You can count on losing nutrients when you boil vegetables because they leach into the hot water. The amount that's lost varies from one nutrient to the next, but vitamin C and some B vitamins are especially vulnerable. To get the most nutritional bang for your buck, use alternate cooking methods such as steaming and baking.
Boiling poses a double threat to nutrients. High temperatures break down the natural fibers, allowing nutrients to escape, while water dissolves vitamins and they leach out into the cooking water. The amount of nutrients lost depends on the nutrient, the type of vegetable and the amount of water you use during boiling. Vitamin C and the B vitamins are at the highest risk. Minerals and fat-soluble vitamins lose some nutrients due to the high temperature, but they’re less vulnerable to the effect of water.
You’ll lose more vitamin C through boiling than any other nutrient. Since many vegetables, such as sweet peppers, broccoli, peas and Brussels sprouts, are rich sources of vitamin C, this could impact your daily intake. When vegetables are boiled in enough water to cover them, greens lose 45 percent and root vegetables lose 35 percent of their vitamin C. Other types of vegetables lose 25 percent.
The B vitamins are water-soluble, so they dissolve and leach into boiling water. All types of vegetables lose 10 to 15 percent of their vitamin B-6, niacin and riboflavin. Thiamin and folate are more susceptible. Vegetables lose 35 to 40 percent of their total folate and 20 percent of the thiamin they had before being boiled. Losing such a significant amount of folate is a concern considering that green leafy vegetables are one of the best sources.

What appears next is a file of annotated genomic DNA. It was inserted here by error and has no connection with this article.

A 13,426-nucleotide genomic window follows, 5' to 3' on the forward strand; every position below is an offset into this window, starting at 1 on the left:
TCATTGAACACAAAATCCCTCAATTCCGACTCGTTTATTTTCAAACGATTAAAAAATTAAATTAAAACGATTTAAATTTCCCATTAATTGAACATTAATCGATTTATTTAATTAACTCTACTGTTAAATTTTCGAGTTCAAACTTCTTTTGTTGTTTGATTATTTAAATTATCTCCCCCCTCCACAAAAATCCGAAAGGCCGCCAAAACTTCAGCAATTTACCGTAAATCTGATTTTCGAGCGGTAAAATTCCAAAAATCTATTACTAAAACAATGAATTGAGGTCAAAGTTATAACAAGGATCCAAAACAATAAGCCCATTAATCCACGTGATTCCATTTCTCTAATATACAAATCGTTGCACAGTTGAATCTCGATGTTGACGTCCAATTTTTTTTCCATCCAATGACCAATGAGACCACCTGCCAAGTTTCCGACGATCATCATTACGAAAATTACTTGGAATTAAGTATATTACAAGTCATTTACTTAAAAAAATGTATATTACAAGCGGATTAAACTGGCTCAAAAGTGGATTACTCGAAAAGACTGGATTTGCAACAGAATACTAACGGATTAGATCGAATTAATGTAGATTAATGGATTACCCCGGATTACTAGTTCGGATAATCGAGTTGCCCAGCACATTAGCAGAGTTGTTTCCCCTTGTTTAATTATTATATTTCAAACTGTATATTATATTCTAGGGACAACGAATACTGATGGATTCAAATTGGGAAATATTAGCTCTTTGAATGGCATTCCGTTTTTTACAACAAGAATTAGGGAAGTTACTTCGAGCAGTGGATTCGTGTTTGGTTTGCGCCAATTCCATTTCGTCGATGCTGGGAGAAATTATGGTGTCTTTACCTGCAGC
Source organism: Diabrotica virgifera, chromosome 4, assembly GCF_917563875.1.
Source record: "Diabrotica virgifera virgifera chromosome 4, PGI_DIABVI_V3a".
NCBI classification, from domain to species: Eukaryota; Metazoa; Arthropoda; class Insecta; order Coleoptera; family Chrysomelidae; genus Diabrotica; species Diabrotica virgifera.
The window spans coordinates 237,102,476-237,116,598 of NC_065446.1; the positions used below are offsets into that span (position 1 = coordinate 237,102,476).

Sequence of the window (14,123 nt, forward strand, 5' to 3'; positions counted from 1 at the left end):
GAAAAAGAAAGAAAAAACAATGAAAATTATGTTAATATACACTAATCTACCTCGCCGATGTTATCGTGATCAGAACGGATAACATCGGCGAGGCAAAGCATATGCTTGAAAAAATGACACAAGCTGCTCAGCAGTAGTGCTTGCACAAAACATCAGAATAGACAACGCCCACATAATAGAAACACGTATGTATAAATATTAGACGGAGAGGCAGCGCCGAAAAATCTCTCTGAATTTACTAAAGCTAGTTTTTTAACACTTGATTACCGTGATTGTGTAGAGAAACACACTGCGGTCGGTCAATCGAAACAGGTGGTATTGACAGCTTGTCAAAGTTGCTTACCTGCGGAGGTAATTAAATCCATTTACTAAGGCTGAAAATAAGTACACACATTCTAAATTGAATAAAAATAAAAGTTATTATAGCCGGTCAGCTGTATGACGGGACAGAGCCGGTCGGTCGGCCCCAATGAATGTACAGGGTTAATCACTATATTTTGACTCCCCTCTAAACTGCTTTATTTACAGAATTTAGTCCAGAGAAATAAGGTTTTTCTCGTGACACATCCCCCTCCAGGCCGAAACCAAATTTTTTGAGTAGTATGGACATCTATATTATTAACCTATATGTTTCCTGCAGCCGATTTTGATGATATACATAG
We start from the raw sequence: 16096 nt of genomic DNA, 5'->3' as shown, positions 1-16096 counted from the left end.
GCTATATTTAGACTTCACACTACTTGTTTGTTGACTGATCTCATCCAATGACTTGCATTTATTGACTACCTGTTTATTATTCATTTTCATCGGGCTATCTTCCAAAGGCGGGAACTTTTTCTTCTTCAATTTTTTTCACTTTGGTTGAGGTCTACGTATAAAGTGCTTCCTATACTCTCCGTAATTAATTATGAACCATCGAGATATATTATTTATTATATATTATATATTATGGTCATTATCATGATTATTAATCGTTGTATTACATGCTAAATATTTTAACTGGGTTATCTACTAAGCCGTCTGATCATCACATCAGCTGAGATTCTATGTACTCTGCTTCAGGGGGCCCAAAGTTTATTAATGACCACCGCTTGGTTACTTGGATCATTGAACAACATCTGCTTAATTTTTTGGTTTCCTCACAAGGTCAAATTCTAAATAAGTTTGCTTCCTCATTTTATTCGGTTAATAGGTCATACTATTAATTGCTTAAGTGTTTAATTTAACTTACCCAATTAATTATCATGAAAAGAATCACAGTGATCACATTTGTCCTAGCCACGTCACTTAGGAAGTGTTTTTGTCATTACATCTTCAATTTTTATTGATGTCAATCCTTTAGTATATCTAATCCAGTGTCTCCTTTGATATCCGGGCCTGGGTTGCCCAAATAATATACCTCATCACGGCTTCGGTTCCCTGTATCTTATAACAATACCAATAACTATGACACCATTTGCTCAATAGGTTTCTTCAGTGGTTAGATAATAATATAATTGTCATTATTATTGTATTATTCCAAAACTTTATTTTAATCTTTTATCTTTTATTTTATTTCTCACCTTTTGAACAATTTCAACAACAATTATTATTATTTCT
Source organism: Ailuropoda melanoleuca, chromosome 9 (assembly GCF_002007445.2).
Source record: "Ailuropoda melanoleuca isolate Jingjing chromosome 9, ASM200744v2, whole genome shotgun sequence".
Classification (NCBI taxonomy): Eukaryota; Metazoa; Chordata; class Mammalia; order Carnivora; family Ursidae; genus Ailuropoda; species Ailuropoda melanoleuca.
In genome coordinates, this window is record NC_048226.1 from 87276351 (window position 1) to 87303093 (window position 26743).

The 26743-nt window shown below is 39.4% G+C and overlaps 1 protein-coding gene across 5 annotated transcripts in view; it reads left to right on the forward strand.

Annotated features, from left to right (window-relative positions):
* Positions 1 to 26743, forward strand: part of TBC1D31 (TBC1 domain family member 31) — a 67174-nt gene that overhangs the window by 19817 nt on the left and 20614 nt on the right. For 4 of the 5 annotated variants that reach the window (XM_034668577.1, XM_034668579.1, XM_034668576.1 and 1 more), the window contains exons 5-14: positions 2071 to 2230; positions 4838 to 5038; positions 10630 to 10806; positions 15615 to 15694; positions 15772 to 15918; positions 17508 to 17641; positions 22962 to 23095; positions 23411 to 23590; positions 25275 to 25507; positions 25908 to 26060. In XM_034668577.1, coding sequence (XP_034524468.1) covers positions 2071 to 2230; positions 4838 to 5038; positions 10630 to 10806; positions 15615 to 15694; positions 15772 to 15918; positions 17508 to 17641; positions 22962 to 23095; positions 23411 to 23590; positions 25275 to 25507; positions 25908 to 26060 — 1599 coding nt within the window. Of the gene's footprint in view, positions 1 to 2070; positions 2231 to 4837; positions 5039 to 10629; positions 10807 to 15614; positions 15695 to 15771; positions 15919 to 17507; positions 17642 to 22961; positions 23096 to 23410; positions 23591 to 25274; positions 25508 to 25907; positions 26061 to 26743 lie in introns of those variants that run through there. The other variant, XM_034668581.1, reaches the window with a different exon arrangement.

Minerals are more stable than vitamins and less likely to dissolve in water, but you’ll still lose some as the heat causes the plant to break down. Boiled vegetables lose more potassium than other minerals, according to the U.S. Department of Agriculture. Vegetable greens lose 15 percent of their total potassium, while other types of vegetables lose 10 percent. All of the different types of vegetables lose 5 percent of their calcium, iron, magnesium and zinc.
Tips to Preserve Nutrients
When you’re cleaning vegetables, don’t let them soak in water prior to cooking. Bring the water to a boil before adding the vegetables to limit their time in the water. Instead of draining the cooking water, use it for soups, stews and sauces. Other cooking methods, such as stir-frying, steaming, roasting and microwaving, retain more nutrients, but don’t forget that the length of time after harvesting and exposure to air and light also deplete vitamins and minerals. Store fresh vegetables in the refrigerator and try to buy only the amount you’ll eat within a few days.
- USDA Agricultural Research Service: USDA Table of Nutrient Retention Factors
- University of California Davis: Maximizing the Nutritional Value of Fruits and Vegetables
- University of Kentucky: Vegetable Preparation for the Family
- Cooperative Extension System: Cooking Methods to Preserve Nutrients in Fruits and Vegetables
Sandi Busch received a Bachelor of Arts in psychology, then pursued training in nursing and nutrition. She taught families to plan and prepare special diets, worked as a therapeutic support specialist, and now writes about her favorite topics – nutrition, food, families and parenting – for hospitals and trade magazines.